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|Title:||Three Papers on Collective Action|
|Advisors:||Salganik, Matthew J|
|Publisher:||Princeton, NJ : Princeton University|
|Abstract:||This dissertation develops a method to construct a collective action event dataset and then uses the dataset to understand the landscape and causes of collective action in China. Chapter 1 develops Collective Action from Social Media (CASM), a system that identifies offline collective action events from social media posts using convolutional neural networks on image data and recurrent neural networks with long short-term memory on text data. I implement CASM on Chinese social media data and identify 136,300 collective action events from 2010 to 2017 (CASM-China). I evaluate the performance of CASM-China through cross-validation, out-of-sample validation, and comparisons with other publicly available datasets. CASM-China identifies 10 to 100 times more events than other datasets. This chapter is co-authored with Jennifer Pan. Chapter 2 uses CASM-China data to analyze the spatial distribution, issue salience, forms, targets, and police presence of collective action events in China. This chapter also describes how these characteristics change over time. The major finding is that the leadership transition marked a critical change in collective action events in China. After the middle of 2013, the number of collective action events decreased. Collective action events moved from southeast coastal provinces to northwest inland provinces. Traditional protest issues such as land acquisition and unpaid wages decreased, while homeowners' collective action increased. Violent and disruptive action decreased, while peaceful petitions increased. The government was increasingly unlikely to be the target of protests but was more likely mediate between protestors and non-state institutions. Overall, the transition of leadership fundamentally changed the political opportunity structure of collective action in China. Chapter 3 compares grievances that become collective action events, and those that do not, using a subset of CASM-China data. I found that the probabilities that grievances will become offline collective action events are decreasing over time. Grievances with different issues share the decreasing pattern in their probabilities of becoming collective actions, but they also exhibit considerable differences on an absolute scale. The decreasing pattern still holds after controlling for users' social media usage and their online political engagement levels.|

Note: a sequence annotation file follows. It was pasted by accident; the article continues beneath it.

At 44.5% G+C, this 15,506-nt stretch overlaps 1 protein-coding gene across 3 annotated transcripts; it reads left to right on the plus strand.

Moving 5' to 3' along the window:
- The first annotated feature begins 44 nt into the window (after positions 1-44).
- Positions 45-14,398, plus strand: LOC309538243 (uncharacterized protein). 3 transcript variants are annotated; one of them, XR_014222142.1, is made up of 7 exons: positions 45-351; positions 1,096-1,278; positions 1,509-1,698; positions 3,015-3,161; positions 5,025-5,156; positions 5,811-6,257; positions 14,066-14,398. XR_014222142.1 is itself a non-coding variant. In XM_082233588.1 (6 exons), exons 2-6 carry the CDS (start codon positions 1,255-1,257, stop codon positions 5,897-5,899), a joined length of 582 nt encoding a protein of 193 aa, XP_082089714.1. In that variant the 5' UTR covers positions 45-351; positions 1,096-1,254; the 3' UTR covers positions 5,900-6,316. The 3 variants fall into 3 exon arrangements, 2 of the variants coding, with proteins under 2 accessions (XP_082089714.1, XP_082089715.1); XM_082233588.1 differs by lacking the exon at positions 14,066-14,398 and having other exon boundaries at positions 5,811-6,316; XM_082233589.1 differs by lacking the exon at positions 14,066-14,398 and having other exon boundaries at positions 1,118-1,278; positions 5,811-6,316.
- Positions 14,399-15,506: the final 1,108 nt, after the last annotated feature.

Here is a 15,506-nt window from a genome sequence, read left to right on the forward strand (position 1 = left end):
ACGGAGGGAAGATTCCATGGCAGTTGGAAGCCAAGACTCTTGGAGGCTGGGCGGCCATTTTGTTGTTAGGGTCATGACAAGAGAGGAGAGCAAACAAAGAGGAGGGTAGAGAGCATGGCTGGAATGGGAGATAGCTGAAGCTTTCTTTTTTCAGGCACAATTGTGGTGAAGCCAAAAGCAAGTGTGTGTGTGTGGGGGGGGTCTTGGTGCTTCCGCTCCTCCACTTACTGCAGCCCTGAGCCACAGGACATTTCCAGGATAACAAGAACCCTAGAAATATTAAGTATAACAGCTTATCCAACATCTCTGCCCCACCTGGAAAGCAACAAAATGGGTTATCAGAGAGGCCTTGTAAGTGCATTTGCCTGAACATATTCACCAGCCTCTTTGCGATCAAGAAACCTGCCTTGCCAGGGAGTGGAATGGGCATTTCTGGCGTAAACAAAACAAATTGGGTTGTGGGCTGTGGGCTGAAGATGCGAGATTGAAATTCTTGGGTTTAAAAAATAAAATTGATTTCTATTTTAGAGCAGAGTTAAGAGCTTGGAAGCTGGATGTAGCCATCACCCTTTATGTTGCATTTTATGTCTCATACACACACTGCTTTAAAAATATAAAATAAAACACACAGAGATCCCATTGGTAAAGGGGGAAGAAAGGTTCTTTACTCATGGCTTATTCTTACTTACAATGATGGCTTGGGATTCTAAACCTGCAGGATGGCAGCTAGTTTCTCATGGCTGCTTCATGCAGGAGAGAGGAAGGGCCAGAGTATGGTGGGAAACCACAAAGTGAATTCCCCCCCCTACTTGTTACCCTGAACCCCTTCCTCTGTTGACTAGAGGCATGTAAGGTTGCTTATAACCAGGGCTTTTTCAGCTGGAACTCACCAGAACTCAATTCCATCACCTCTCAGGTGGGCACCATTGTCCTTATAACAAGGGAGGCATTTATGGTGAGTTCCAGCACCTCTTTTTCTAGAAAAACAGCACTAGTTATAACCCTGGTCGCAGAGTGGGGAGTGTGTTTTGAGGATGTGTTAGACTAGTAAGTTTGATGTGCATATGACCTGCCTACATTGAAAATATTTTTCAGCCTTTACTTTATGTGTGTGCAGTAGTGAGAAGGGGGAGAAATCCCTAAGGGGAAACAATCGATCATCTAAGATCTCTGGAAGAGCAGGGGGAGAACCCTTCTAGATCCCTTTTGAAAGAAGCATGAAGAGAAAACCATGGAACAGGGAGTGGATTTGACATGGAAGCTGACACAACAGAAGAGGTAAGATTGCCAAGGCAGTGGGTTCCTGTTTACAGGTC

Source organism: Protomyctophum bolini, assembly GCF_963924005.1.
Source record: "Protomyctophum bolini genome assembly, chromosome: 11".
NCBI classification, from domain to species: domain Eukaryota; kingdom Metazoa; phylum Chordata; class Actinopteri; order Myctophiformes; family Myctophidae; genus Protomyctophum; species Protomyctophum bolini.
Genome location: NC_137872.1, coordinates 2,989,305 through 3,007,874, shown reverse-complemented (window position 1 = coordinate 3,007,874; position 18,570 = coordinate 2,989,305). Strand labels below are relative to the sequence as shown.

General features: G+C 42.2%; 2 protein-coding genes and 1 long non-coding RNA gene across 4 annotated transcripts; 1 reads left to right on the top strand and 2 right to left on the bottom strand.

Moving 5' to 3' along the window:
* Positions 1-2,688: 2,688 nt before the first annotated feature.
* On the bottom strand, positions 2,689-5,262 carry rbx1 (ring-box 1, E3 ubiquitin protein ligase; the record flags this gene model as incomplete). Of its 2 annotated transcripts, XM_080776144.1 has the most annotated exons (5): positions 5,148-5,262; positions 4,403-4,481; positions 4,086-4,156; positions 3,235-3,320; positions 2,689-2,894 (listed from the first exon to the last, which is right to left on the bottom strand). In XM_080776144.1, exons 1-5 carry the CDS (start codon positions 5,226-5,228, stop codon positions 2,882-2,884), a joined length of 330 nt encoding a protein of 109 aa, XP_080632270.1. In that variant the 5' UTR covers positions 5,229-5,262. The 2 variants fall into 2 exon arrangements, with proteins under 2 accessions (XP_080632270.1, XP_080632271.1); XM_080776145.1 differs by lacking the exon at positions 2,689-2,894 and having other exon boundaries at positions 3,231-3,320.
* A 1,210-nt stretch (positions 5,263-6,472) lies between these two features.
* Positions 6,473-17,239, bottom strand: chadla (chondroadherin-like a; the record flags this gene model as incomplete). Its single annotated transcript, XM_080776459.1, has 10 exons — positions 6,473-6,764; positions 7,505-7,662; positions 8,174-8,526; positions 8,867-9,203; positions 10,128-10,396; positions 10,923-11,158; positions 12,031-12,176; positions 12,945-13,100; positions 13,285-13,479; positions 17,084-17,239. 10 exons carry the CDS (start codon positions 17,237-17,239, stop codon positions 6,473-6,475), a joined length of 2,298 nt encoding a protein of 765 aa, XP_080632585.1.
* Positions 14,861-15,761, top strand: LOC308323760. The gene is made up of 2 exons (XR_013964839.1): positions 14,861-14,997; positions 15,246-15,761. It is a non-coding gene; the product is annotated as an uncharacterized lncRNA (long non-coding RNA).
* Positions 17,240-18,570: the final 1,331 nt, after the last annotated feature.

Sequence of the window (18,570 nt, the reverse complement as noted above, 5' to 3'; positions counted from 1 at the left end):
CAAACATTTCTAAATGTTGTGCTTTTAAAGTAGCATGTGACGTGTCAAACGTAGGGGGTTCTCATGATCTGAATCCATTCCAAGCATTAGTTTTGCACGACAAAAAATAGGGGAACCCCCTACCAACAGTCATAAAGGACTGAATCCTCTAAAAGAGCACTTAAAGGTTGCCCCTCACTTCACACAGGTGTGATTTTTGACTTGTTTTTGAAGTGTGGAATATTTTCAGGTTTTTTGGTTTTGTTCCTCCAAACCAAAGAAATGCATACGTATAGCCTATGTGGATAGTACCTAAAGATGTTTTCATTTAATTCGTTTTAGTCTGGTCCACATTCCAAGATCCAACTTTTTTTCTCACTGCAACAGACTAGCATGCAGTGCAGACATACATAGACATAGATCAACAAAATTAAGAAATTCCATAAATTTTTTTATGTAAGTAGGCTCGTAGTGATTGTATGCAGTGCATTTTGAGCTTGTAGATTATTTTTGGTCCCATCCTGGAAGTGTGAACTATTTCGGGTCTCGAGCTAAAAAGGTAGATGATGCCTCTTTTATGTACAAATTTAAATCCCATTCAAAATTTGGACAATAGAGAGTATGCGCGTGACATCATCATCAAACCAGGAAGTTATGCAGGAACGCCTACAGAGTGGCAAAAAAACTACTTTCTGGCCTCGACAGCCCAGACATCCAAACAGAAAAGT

|Alternate format:||The Mudd Manuscript Library retains one bound copy of each dissertation. Search for these copies in the library's main catalog: catalog.princeton.edu|
|Type of Material:||Academic dissertations (Ph.D.)|
|Appears in Collections:||Sociology|
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